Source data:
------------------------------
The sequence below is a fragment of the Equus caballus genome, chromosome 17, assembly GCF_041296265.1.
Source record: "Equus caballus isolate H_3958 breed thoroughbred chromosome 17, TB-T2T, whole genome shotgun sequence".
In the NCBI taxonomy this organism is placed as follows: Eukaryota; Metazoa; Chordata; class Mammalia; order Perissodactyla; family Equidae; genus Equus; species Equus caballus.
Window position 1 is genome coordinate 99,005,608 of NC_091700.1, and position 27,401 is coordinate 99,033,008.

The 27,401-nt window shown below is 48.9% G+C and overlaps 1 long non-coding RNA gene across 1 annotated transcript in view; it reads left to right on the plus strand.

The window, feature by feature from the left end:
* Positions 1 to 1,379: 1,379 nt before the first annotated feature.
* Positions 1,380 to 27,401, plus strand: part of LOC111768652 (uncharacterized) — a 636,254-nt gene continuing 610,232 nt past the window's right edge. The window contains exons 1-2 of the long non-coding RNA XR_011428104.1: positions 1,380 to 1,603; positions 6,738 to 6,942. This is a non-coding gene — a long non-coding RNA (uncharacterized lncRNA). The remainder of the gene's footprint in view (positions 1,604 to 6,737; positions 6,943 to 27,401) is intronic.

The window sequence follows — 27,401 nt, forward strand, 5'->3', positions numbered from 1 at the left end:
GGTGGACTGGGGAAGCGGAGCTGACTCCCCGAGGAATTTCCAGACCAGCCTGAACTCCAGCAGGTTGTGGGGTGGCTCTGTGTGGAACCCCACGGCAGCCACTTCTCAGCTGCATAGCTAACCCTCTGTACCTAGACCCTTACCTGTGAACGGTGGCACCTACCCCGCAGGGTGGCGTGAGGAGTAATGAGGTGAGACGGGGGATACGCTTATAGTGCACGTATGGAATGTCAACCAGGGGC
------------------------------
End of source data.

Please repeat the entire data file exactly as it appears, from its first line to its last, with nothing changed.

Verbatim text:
The sequence below is a fragment of the Equus caballus genome, chromosome 17, assembly GCF_041296265.1.
Source record: "Equus caballus isolate H_3958 breed thoroughbred chromosome 17, TB-T2T, whole genome shotgun sequence".
In the NCBI taxonomy this organism is placed as follows: Eukaryota; Metazoa; Chordata; class Mammalia; order Perissodactyla; family Equidae; genus Equus; species Equus caballus.
Window position 1 is genome coordinate 99,005,608 of NC_091700.1, and position 27,401 is coordinate 99,033,008.

The 27,401-nt window shown below is 48.9% G+C and overlaps 1 long non-coding RNA gene across 1 annotated transcript in view; it reads left to right on the plus strand.

The window, feature by feature from the left end:
* Positions 1 to 1,379: 1,379 nt before the first annotated feature.
* Positions 1,380 to 27,401, plus strand: part of LOC111768652 (uncharacterized) — a 636,254-nt gene continuing 610,232 nt past the window's right edge. The window contains exons 1-2 of the long non-coding RNA XR_011428104.1: positions 1,380 to 1,603; positions 6,738 to 6,942. This is a non-coding gene — a long non-coding RNA (uncharacterized lncRNA). The remainder of the gene's footprint in view (positions 1,604 to 6,737; positions 6,943 to 27,401) is intronic.

The window sequence follows — 27,401 nt, forward strand, 5'->3', positions numbered from 1 at the left end:
GGTGGACTGGGGAAGCGGAGCTGACTCCCCGAGGAATTTCCAGACCAGCCTGAACTCCAGCAGGTTGTGGGGTGGCTCTGTGTGGAACCCCACGGCAGCCACTTCTCAGCTGCATAGCTAACCCTCTGTACCTAGACCCTTACCTGTGAACGGTGGCACCTACCCCGCAGGGTGGCGTGAGGAGTAATGAGGTGAGACGGGGGATACGCTTATAGTGCACGTATGGAATGTCAACCAGGGGC